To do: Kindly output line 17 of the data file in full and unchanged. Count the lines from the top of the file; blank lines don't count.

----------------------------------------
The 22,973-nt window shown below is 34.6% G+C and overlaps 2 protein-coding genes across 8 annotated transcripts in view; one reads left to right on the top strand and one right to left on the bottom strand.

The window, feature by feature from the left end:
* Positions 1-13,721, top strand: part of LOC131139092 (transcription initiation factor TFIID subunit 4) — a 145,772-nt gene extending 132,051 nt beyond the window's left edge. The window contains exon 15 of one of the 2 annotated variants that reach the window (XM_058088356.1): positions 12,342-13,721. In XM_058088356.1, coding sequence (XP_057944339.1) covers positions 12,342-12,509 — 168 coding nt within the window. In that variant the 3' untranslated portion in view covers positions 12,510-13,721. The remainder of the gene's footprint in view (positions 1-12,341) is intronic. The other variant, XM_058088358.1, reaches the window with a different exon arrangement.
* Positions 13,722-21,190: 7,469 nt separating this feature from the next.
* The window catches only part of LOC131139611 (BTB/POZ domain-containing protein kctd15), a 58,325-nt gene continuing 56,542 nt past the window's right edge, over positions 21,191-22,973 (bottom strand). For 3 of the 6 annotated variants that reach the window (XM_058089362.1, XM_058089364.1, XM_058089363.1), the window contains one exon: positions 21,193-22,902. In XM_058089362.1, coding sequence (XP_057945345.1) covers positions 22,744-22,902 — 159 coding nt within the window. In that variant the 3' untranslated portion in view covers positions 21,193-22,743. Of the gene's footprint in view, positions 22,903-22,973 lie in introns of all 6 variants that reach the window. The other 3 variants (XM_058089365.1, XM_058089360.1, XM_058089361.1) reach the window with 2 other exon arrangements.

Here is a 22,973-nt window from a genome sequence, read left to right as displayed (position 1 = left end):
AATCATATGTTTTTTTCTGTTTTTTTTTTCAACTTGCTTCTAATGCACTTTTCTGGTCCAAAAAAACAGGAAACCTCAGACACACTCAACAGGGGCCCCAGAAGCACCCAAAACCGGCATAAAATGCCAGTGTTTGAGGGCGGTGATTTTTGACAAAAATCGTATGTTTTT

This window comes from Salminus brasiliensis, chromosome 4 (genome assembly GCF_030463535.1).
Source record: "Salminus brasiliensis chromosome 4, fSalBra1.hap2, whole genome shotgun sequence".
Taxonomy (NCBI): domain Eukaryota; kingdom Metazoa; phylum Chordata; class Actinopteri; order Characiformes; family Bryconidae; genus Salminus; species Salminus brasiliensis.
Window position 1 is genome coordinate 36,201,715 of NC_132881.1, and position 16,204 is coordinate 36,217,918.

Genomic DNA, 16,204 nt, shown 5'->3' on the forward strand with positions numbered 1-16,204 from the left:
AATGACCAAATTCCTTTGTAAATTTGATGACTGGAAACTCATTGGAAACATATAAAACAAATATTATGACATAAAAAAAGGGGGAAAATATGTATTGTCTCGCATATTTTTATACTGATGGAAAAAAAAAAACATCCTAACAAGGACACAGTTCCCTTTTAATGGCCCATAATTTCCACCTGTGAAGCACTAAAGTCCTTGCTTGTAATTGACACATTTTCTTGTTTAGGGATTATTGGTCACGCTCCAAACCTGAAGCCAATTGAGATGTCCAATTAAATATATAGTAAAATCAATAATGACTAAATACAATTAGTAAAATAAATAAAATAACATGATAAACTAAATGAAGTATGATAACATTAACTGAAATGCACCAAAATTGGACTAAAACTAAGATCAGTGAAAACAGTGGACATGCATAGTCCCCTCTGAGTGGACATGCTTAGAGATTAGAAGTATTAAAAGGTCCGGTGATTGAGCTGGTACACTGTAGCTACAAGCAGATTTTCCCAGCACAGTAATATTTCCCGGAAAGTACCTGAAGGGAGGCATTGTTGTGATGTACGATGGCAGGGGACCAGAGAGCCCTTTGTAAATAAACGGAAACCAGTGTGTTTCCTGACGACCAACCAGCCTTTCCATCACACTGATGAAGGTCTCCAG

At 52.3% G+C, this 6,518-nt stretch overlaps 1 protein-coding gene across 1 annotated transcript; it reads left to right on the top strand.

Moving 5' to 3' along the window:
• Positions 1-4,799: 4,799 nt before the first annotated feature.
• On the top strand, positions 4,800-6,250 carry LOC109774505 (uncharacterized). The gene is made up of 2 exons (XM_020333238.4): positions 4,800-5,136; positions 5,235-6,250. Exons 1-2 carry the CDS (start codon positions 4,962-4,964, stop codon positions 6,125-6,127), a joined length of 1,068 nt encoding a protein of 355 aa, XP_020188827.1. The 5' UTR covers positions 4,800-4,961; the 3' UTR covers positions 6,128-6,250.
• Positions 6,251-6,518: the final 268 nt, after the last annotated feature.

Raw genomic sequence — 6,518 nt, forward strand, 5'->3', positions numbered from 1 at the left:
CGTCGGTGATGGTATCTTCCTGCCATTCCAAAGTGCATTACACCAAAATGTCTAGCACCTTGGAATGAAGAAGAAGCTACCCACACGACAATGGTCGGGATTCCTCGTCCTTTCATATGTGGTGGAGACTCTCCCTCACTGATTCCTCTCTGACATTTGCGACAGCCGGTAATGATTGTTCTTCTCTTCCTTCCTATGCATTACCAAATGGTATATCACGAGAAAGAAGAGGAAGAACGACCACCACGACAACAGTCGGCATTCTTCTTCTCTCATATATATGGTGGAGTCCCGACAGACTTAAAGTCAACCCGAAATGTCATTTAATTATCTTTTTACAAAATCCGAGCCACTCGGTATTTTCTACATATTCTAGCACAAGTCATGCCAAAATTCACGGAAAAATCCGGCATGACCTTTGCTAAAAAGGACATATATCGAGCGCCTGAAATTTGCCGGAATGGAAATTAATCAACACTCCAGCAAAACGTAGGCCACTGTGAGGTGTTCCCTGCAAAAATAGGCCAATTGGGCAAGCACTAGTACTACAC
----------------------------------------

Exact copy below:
• On the top strand, positions 4,800-6,250 carry LOC109774505 (uncharacterized). The gene is made up of 2 exons (XM_020333238.4): positions 4,800-5,136; positions 5,235-6,250. Exons 1-2 carry the CDS (start codon positions 4,962-4,964, stop codon positions 6,125-6,127), a joined length of 1,068 nt encoding a protein of 355 aa, XP_020188827.1. The 5' UTR covers positions 4,800-4,961; the 3' UTR covers positions 6,128-6,250.